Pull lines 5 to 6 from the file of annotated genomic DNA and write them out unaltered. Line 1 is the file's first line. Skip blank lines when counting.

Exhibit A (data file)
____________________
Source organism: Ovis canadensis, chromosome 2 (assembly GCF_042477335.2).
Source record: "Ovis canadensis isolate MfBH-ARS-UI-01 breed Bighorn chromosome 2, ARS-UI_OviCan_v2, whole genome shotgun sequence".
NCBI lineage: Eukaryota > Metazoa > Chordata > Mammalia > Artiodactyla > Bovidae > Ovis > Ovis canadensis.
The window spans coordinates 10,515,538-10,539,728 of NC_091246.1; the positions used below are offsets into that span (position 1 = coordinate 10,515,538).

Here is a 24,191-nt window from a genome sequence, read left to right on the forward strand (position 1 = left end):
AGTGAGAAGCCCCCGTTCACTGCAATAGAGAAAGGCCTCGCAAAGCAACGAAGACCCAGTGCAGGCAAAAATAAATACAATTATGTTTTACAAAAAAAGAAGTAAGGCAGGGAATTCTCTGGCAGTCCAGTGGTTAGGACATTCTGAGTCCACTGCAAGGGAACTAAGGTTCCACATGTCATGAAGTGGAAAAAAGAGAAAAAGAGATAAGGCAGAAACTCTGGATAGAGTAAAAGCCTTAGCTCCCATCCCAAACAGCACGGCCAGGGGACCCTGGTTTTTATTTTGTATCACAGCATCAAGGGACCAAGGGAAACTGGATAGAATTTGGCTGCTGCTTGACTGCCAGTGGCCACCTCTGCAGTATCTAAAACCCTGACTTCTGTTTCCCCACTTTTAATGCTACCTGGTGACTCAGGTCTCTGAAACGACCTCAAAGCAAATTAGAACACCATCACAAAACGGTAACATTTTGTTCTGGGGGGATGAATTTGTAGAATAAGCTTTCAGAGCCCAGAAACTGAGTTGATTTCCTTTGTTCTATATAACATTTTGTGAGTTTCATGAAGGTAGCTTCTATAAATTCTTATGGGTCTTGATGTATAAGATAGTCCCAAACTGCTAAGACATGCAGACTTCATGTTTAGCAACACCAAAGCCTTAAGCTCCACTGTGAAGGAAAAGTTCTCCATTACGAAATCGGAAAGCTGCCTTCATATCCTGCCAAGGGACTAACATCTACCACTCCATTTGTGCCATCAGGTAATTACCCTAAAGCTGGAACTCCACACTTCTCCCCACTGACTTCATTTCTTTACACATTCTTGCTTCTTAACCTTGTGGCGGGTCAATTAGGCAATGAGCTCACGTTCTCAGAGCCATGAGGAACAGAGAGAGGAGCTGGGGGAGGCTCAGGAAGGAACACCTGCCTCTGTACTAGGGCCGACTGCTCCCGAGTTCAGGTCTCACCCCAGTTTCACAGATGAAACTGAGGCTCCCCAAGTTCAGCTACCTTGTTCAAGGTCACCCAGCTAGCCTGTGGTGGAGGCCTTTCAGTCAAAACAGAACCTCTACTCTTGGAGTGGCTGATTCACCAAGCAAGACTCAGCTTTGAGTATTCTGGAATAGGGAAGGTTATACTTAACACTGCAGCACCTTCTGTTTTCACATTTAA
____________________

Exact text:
Here is a 24,191-nt window from a genome sequence, read left to right on the forward strand (position 1 = left end):
AGTGAGAAGCCCCCGTTCACTGCAATAGAGAAAGGCCTCGCAAAGCAACGAAGACCCAGTGCAGGCAAAAATAAATACAATTATGTTTTACAAAAAAAGAAGTAAGGCAGGGAATTCTCTGGCAGTCCAGTGGTTAGGACATTCTGAGTCCACTGCAAGGGAACTAAGGTTCCACATGTCATGAAGTGGAAAAAAGAGAAAAAGAGATAAGGCAGAAACTCTGGATAGAGTAAAAGCCTTAGCTCCCATCCCAAACAGCACGGCCAGGGGACCCTGGTTTTTATTTTGTATCACAGCATCAAGGGACCAAGGGAAACTGGATAGAATTTGGCTGCTGCTTGACTGCCAGTGGCCACCTCTGCAGTATCTAAAACCCTGACTTCTGTTTCCCCACTTTTAATGCTACCTGGTGACTCAGGTCTCTGAAACGACCTCAAAGCAAATTAGAACACCATCACAAAACGGTAACATTTTGTTCTGGGGGGATGAATTTGTAGAATAAGCTTTCAGAGCCCAGAAACTGAGTTGATTTCCTTTGTTCTATATAACATTTTGTGAGTTTCATGAAGGTAGCTTCTATAAATTCTTATGGGTCTTGATGTATAAGATAGTCCCAAACTGCTAAGACATGCAGACTTCATGTTTAGCAACACCAAAGCCTTAAGCTCCACTGTGAAGGAAAAGTTCTCCATTACGAAATCGGAAAGCTGCCTTCATATCCTGCCAAGGGACTAACATCTACCACTCCATTTGTGCCATCAGGTAATTACCCTAAAGCTGGAACTCCACACTTCTCCCCACTGACTTCATTTCTTTACACATTCTTGCTTCTTAACCTTGTGGCGGGTCAATTAGGCAATGAGCTCACGTTCTCAGAGCCATGAGGAACAGAGAGAGGAGCTGGGGGAGGCTCAGGAAGGAACACCTGCCTCTGTACTAGGGCCGACTGCTCCCGAGTTCAGGTCTCACCCCAGTTTCACAGATGAAACTGAGGCTCCCCAAGTTCAGCTACCTTGTTCAAGGTCACCCAGCTAGCCTGTGGTGGAGGCCTTTCAGTCAAAACAGAACCTCTACTCTTGGAGTGGCTGATTCACCAAGCAAGACTCAGCTTTGAGTATTCTGGAATAGGGAAGGTTATACTTAACACTGCAGCACCTTCTGTTTTCACATTTAA